The unmaking of Kargil town

We only have to look a century in the past to realise the true beauty of Ladakh. Till as recently as 100 years back, Ladakh had snow-laden mountains, thick juniper forests, clean blue rivers flowing through pristine valleys and wild animals and humans thriving together. In this vast landscape, our wise ancestors chose specific spots for their homes. These homes were made with natural material and south-facing, which enabled them to harness the warmth of the sun. These ancestors toiled to flatten lands for cultivation where they planted local crops while also tending to their livestock. They also framed rules of where houses were to be built. For instance, houses were clustered together for warmth and security. They were never located on the valley floor or on the shady side of mountain slopes, where they would face greater risks of rock-slides and floods. Ladakhi culture is founded on such practical wisdom and a spirit of interdependence between humans and with nature.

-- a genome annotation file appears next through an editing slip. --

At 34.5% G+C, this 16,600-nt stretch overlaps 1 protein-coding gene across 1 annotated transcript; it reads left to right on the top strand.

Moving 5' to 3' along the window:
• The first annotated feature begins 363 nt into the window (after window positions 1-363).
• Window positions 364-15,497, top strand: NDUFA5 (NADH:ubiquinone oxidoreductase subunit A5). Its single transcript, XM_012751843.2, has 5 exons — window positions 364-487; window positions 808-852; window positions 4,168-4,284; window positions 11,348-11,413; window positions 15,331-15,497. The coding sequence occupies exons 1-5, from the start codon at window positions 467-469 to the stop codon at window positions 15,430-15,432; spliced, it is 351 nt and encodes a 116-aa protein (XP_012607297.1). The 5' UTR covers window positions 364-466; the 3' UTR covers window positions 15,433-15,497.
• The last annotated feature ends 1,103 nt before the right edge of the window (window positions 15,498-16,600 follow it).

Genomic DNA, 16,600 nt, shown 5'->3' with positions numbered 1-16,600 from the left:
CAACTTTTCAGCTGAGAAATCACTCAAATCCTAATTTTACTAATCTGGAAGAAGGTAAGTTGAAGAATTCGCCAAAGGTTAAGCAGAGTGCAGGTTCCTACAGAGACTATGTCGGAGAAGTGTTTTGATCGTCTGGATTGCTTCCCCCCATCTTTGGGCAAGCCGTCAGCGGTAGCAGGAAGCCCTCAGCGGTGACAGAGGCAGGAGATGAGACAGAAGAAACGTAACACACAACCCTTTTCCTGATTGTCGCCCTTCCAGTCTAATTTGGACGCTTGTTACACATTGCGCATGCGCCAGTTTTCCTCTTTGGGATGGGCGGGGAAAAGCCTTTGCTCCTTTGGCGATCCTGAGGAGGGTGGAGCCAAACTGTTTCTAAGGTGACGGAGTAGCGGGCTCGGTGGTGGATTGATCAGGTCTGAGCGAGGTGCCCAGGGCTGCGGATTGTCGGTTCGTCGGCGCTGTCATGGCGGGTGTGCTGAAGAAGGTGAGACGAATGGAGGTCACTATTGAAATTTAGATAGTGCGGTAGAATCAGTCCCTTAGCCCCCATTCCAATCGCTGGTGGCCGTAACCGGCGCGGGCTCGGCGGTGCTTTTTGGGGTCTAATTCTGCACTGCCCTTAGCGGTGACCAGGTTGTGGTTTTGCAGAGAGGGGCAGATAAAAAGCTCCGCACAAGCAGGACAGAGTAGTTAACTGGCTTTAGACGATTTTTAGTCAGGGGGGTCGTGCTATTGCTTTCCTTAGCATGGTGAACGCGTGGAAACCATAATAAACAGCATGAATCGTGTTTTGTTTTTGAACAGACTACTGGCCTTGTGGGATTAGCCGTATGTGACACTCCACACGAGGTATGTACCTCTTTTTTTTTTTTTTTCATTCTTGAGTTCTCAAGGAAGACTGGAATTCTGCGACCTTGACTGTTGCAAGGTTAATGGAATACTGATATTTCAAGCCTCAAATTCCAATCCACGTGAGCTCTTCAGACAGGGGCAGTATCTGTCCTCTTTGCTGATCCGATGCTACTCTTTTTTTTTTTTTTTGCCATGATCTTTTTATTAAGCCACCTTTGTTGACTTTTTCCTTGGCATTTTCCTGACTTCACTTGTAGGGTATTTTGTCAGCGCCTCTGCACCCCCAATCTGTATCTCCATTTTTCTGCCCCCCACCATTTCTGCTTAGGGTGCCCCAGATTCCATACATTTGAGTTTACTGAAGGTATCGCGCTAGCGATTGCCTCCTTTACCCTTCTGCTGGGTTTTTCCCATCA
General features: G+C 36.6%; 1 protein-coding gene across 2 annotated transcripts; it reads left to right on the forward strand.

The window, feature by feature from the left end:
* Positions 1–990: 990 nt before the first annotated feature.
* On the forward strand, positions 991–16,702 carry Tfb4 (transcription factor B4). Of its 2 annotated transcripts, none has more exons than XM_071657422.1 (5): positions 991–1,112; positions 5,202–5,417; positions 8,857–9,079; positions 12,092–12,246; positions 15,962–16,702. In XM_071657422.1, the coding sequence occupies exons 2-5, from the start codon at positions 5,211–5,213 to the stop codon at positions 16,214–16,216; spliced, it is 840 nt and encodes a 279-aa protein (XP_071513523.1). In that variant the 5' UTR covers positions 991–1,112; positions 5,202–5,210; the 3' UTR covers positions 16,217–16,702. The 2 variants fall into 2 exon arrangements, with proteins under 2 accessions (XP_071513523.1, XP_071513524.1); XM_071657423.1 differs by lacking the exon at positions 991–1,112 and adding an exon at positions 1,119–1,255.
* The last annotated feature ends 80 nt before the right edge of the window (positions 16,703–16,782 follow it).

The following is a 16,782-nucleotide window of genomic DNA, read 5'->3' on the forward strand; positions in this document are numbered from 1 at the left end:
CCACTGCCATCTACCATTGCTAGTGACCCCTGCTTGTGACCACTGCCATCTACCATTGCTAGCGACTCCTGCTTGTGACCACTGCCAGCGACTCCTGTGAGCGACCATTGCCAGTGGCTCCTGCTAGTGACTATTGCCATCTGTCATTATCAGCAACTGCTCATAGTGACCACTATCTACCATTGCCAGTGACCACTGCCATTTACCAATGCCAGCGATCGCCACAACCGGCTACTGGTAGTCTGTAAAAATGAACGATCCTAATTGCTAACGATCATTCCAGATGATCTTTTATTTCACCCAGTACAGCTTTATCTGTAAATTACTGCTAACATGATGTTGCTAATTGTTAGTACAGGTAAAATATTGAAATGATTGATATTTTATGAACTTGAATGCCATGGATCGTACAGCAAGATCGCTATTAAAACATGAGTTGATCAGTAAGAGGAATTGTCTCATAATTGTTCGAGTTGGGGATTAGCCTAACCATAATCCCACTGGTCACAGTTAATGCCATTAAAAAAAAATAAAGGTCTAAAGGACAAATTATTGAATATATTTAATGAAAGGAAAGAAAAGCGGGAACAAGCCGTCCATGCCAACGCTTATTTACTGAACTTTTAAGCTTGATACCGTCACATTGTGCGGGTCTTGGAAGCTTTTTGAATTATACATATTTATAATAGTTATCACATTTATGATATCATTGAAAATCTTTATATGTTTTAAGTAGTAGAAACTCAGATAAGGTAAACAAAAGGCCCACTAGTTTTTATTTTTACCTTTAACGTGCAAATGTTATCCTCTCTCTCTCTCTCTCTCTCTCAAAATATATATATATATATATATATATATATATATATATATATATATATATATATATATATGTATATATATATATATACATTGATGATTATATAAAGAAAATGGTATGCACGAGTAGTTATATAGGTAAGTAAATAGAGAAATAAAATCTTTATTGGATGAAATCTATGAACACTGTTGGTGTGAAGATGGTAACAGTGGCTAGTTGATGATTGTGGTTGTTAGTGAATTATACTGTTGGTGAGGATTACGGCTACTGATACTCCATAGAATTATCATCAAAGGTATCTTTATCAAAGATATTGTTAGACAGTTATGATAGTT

In this regard, Kargil had great potential of being developed as a hill resort town for people to recover from the ills of modernity and the heat of the plains. Initially, change was gradual and systematic, which would have resulted in the organic growth of Kargil town. However, sudden economic boom resulted in an avalanche of changes. The resulting prosperity led to an abrupt shift in the general attitude towards the environment. This is evident in haphazard and unplanned construction of houses, hotels, and shops with little regard to topography and time-tested wisdom of our ancestors. This has not only increased our vulnerability to natural disasters, it has also transformed the town into an eyesore. We now have ugly buildings constructed on the best agricultural lands. We no longer have fruit orchards and open spaces, which have been sacrificed on the altar of greed.